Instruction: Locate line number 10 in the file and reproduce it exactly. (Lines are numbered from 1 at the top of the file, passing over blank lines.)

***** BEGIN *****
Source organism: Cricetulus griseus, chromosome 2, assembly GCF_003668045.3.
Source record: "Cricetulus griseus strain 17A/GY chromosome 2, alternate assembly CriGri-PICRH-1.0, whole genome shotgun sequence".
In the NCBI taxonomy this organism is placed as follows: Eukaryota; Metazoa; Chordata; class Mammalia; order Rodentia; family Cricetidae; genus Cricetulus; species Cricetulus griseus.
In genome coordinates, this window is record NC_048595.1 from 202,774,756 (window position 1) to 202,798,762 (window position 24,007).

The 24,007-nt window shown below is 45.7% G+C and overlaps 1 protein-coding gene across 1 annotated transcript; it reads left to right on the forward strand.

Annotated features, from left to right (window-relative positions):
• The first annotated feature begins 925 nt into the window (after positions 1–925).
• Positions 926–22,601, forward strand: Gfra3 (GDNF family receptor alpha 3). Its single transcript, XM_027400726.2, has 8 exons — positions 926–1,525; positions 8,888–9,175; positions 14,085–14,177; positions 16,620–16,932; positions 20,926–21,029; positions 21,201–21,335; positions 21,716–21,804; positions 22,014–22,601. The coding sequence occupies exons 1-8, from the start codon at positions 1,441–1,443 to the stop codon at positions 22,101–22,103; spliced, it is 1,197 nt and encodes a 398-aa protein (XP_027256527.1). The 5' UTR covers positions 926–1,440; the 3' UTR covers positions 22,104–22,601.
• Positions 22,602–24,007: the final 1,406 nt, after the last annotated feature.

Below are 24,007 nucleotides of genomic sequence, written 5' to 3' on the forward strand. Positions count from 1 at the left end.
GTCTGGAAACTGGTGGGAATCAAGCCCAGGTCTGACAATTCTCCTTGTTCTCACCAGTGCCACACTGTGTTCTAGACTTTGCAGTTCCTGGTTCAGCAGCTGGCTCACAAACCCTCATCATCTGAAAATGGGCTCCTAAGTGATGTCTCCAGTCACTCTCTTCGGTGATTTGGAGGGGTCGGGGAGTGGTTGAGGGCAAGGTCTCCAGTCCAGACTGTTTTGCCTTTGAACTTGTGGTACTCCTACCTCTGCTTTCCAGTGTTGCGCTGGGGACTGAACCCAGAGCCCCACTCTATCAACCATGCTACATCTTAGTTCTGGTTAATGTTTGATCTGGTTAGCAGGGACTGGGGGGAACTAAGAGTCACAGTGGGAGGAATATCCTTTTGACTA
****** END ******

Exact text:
Below are 24,007 nucleotides of genomic sequence, written 5' to 3' on the forward strand. Positions count from 1 at the left end.